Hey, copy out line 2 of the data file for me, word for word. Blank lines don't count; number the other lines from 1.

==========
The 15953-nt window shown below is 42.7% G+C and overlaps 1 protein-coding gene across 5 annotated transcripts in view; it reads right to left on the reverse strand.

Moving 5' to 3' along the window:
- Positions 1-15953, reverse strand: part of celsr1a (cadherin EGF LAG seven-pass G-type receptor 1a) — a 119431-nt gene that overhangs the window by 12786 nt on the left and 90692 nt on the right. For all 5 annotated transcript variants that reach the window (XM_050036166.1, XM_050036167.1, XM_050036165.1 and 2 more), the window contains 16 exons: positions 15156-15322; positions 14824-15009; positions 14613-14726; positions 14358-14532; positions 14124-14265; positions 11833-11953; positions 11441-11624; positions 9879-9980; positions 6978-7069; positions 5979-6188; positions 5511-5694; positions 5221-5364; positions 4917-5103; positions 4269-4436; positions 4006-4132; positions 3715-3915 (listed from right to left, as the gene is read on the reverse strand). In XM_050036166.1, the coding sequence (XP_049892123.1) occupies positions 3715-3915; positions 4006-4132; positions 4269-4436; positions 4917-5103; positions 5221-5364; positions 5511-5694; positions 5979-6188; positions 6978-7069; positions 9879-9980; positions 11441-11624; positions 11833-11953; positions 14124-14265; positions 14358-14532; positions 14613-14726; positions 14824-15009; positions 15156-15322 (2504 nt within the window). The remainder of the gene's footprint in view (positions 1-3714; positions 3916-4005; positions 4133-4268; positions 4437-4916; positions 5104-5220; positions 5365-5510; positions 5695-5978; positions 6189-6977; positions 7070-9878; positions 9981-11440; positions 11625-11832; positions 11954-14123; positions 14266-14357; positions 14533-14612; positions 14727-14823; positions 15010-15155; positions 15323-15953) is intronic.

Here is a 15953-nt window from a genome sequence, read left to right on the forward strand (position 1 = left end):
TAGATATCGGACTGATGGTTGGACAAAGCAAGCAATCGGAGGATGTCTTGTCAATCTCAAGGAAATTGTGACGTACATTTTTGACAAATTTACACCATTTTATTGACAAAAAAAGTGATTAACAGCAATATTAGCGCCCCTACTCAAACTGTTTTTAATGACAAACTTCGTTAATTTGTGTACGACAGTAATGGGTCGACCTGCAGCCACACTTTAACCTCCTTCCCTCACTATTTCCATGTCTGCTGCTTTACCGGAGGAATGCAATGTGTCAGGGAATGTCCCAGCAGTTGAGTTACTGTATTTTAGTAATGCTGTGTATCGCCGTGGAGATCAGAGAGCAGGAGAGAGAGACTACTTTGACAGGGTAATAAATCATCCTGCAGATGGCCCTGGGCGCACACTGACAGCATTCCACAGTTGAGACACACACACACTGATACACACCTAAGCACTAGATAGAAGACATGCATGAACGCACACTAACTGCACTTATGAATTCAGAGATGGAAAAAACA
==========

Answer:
Moving 5' to 3' along the window: